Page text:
“But to­day, our chil­dren refuse to go and work in the ter­races. They are lazy.”

Molanida, the World Her­itage sites manager, de­scribed the “aban­don­ment of the rice grow­ing cul­ture” by sig­nif­i­cant num­bers of Ifu­gao as one of the big­gest dan­gers for the re­gion.

“If the younger gen­er­a­tion are no longer in­ter­ested in the rice cul­ture and move to cities, or adopt mod­ern life­styles, who will be left to tend to the ter­races?”

Lo­cals Op­ti­mistic

In a lengthy in­ter­view from his moun­tain­top of­fice over­look­ing the ter­races, May­oyao Vice Mayor Jimmy Pad­chanan in­sisted lo­cal el­ders were work­ing hard and suc­cess­fully to con­trol the march of moder­nity.

“We can not deny the ef­fects of mod­ern­iza­tion on our cul­ture,” Pad­chanan said.

“But it is not all bad. We are blend­ing old so­ci­eties with the new, while main­tain­ing many of our val­ues.”

Pad­chanan said he was con­fi­dent the rice ter­races and an­cient tra­di­tions could sur­vive the on­slaught of the 21st cen­tury.

“The May­oyao rice ter­races will con­tinue to be handed down from gen­er­a­tion to gen­er­a­tion. The rice ter­races shall en­dure for as long as the May­oyao are here,” he said.

Lo­cals also pointed out they had a right to de­velop and en­joy mod­ern so­ci­ety, and should not have to live in fos­silized com­mu­ni­ties.

Stand­ing in tra­di­tional tribal clothes dur­ing a re­cent fes­ti­val, May­oyao el­der and rice farmer Mario Lachaona spoke pas­sion­ately about pre­serv­ing cus­toms but cau­tioned against over­ro­man­ti­ciz­ing the old days.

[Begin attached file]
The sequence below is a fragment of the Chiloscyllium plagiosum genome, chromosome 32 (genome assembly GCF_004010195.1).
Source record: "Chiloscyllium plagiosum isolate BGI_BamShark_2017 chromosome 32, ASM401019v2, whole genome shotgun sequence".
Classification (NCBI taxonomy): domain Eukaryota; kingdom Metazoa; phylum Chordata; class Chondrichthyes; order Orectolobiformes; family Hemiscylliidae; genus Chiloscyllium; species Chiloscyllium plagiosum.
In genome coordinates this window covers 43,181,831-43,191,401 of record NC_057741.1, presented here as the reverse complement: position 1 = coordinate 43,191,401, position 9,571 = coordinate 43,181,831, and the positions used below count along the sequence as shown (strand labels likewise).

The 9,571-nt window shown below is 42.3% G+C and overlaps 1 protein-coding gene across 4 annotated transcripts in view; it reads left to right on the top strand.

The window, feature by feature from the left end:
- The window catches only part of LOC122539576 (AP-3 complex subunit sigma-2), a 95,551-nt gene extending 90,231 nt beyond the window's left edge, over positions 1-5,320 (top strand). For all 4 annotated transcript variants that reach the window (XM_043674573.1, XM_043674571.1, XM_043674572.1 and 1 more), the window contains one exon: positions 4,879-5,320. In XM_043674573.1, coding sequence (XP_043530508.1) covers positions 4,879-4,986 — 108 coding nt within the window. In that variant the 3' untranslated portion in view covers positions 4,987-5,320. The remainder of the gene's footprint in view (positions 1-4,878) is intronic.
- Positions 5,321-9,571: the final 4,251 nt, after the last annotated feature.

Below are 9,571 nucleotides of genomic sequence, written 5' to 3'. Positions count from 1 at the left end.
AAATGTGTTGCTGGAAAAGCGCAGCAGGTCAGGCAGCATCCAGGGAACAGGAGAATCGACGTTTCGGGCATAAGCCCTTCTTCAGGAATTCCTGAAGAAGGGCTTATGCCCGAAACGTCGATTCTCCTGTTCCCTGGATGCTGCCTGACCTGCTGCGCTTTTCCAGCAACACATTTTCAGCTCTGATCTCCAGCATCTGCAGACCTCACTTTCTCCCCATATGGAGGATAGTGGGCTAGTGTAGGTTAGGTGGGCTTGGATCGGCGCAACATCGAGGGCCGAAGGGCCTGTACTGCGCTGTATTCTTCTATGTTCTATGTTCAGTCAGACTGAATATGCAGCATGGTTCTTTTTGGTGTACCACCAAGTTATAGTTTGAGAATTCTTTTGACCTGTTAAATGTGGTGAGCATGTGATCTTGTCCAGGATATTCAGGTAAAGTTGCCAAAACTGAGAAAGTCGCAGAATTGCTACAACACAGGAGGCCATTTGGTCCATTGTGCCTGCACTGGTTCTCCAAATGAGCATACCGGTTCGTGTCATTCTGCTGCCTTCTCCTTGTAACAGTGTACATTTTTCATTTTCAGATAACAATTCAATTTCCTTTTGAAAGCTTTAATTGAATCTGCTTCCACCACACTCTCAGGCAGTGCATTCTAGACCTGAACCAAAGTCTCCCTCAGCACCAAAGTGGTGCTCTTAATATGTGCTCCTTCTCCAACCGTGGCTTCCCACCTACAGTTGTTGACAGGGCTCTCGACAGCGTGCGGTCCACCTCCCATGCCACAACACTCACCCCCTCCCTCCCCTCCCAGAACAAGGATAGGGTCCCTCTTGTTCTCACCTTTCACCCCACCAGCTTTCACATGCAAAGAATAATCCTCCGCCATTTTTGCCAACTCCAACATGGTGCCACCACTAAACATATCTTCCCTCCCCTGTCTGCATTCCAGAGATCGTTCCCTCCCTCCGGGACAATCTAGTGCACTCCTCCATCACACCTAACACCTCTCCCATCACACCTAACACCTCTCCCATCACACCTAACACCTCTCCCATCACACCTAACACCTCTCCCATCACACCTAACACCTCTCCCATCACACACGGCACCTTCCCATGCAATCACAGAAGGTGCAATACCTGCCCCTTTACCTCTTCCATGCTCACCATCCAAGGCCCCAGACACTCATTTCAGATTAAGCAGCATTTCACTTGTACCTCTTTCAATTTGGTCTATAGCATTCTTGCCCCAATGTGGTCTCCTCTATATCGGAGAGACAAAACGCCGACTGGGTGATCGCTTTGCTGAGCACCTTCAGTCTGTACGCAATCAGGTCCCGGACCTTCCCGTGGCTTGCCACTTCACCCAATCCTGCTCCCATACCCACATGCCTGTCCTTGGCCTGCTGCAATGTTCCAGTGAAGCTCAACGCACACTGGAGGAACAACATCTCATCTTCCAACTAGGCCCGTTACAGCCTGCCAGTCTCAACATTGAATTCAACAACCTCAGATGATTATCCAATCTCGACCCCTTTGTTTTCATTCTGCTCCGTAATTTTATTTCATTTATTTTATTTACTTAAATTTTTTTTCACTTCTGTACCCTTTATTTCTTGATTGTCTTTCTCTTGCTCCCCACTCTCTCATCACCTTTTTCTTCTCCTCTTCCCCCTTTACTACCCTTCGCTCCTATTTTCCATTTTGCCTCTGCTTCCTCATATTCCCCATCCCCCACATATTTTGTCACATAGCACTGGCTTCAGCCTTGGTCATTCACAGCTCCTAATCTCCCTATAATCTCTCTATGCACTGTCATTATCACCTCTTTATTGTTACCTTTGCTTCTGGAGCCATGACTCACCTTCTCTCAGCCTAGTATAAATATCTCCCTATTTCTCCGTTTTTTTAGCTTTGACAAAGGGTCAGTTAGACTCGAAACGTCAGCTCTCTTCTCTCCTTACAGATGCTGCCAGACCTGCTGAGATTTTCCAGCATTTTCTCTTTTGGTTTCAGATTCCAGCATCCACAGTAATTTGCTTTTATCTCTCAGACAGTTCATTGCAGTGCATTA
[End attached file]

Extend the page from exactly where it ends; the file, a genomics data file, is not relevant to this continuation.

“Life be­fore was so hard,” said Lachaona, 68, a wiry fa­ther of six and grand­fa­ther of 18.

“Ed­u­ca­tion was not good. There were no roads here so we had to walk long dis­tances to buy foods. We could not sur­vive on just the rice we grew.”

Lachaona said his grand­chil­dren had much bet­ter nu­tri­tion and ed­u­ca­tion than his gen­er­a­tion, while their op­por­tu­ni­ties to find work other than sub­sis­tence farm­ing were much greater.

“Life is a lot eas­ier now,” Lachaona said.

The ex­pected paving in the next few years of the only road to May­oyao will make life eas­ier again in many ways.

Pad­chanan, the vice mayor, said there were plans to sell veg­eta­bles in far away towns, pro­vid­ing a wel­come source of ex­tra in­come for rice farm­ers.

Only a few hun­dred for­eign tourists visit a year, and the paved road would hope­fully bring a lot more.

How­ever Molanida said he feared those sorts of de­vel­op­ments would not be man­aged well.

“It is up to the Ifu­gao peo­ple to de­cide if they want to fight harder to con­serve their cul­ture and pre­vent chaotic devel­op­ment,” he said.

“Oth­er­wise the rice ter­races may be­come grass ter­races.”


(Above) This photo taken on April 28 shows a vil­lage at sun­rise in May­oyao, Ifu­gao prov­ince, part of the spec­tac­u­lar moun­tain rice ter­race re­gion in the north­ern Philip­pines that is listed by UNESCO as a World Her­itage site. (Right) This photo taken on April 28 shows a girl look­ing out the win­dow of her home, with rice stalks in the fore­ground, in May­oyao, Ifu­gao prov­ince, part of the spec­tac­u­lar moun­tain rice ter­race re­gion in the north­ern Philip­pines that is listed by UNESCO as a World Her­itage site.